Light Travels in Straight Line


 In a given medium, light travels in a straight line. This is referred to as rectilinear propagation of light. Rectilinear means 'consisting of straight lines' and propagation means 'movement through a medium'. As long as light is travelling in a particular medium, it moves in straight lines.

 Rectilinear propagation


Rectilinear propagation of light is represented by straight lines in the form of rays and beams. A ray of light is a narrow path of light represented by a thin line with an arrowhead. The arrowhead shows the direction in which light is travelling. A beam of light consists of several rays emerging from a light source. If the source of light is very small, it is called a point source. A beam of light emerging from a point source goes out in all directions. The property of light travelling in straight lines is responsible for the formation of shadows.

SHADOW


You must have seen your shadow forming on the ground on a sunny day. As you move, your shadow also moves. Can you run away from your shadow? Let us learn what causes a shadow to form.

 A shadow is formed when an opaque object comes in the path of light. As light travels in straight lines, the path of the light is blocked by the opaque object and a dark region called shadow is formed on the opposite side of the light source.

A shadow is defined as a dark area formed when an opaque object obstructs the path of light. A transparent object will not cast any shadow, whereas a translucent object will cast a faint shadow.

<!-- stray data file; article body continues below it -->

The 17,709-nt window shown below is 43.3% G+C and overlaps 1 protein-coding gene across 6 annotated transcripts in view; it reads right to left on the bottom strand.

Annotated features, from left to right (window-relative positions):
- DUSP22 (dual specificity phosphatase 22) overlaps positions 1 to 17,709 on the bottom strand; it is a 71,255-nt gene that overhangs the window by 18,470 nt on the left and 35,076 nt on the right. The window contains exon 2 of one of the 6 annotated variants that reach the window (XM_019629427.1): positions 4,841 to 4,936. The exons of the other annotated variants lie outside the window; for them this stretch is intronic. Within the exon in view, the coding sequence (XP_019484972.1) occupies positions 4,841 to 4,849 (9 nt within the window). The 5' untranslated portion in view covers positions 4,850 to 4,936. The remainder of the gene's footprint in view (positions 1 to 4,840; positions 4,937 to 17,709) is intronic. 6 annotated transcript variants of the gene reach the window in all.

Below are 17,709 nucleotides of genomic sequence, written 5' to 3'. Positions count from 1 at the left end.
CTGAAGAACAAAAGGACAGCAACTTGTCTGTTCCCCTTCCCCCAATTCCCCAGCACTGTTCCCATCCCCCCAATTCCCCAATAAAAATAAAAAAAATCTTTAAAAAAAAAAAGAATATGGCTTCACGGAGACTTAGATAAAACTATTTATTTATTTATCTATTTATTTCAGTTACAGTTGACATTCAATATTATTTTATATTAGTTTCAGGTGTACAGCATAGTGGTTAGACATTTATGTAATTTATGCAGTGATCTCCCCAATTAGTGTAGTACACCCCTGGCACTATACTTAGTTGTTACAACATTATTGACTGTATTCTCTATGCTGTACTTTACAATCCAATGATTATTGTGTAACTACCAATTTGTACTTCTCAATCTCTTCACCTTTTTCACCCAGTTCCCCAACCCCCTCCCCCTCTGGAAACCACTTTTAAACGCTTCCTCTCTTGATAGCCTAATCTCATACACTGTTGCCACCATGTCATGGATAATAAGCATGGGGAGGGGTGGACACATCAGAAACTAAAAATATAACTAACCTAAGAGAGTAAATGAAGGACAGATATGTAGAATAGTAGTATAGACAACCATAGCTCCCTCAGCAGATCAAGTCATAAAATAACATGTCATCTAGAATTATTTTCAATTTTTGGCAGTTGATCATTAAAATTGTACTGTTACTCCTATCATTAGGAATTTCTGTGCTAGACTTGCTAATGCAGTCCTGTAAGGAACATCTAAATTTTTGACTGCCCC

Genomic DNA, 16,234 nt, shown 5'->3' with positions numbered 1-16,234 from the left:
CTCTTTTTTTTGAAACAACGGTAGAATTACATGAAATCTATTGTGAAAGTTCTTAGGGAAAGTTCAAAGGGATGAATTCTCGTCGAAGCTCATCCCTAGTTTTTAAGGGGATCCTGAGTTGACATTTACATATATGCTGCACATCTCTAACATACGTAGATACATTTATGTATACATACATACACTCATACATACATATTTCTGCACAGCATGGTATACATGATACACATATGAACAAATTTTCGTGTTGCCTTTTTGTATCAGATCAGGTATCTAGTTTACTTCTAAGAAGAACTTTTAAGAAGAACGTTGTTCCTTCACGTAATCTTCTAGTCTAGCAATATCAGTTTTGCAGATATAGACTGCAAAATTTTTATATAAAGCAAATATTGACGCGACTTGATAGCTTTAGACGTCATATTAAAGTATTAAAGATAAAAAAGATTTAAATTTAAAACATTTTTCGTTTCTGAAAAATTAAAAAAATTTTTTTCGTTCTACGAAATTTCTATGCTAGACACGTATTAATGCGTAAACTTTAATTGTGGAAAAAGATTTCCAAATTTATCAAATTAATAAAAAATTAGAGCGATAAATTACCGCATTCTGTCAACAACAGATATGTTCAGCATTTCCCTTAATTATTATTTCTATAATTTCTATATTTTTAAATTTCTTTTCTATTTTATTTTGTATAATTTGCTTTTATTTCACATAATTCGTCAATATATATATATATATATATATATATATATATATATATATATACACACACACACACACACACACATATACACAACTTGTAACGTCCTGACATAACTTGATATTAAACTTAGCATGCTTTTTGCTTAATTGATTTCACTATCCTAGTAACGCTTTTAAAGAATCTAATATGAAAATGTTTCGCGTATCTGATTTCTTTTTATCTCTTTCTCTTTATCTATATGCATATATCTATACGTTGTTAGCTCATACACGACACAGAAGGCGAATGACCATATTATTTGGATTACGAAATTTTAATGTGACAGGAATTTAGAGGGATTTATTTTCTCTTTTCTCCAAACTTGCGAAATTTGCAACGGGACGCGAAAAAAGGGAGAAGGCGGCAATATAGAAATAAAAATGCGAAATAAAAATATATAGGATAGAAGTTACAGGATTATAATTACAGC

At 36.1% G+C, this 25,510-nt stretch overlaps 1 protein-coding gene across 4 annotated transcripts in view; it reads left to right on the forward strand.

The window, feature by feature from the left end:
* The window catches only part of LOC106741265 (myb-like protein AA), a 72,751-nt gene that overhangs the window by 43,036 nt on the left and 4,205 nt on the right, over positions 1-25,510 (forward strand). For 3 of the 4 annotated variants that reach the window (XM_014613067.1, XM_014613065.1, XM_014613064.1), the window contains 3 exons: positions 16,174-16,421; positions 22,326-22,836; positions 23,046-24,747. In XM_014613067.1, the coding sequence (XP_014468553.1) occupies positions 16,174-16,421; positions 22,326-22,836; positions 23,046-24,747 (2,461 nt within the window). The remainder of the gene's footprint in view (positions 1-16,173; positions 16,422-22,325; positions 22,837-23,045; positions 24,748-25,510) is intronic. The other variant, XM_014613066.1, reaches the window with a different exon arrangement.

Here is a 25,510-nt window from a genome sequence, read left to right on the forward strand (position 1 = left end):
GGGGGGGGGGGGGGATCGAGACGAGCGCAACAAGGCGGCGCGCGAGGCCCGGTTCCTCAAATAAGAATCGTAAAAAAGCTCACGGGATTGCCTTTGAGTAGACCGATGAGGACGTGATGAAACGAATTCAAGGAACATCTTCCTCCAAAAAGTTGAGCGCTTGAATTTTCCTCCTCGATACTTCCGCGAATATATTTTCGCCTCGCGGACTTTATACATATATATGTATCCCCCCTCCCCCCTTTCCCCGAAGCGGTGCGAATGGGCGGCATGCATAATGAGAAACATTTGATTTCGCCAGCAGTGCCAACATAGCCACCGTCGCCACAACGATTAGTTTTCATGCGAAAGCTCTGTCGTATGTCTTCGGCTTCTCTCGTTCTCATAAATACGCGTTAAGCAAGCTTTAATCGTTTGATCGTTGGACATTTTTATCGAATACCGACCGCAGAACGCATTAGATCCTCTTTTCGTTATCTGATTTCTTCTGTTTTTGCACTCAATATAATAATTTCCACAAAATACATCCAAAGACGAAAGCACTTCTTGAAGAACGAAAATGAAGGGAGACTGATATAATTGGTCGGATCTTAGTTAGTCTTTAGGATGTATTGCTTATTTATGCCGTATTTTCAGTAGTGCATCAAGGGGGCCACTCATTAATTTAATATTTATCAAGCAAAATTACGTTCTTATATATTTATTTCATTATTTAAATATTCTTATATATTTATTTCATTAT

Shadows are formed because light does not bend while travelling through a given medium. For the formation of a shadow, three things are essential:
(i)A source of light   (ii)An opaque object  (iii)  A screen or surface behind the object
If any of these things is absent, the shadow will not be formed.

shadow

 In many cases, a wall or the ground acts as the screen. We cannot obtain a shadow in the dark because there is no light source. If the screen is placed too far, we may not again get a shadow. That is why the shadows of flying aeroplanes cannot be seen on the ground.

Characteristics of a Shadow


A shadow has the following characteristics :
(i)The colour of the shadow is always dark, that is, black or grey, irrespective of the colour of the object.

(ii)A shadow shows only the outline and the shape of the object; and not its details.

(iii)The size of the shadow depends on (a) the distance between the light source and the object, and (b) the distance between the object and the screen.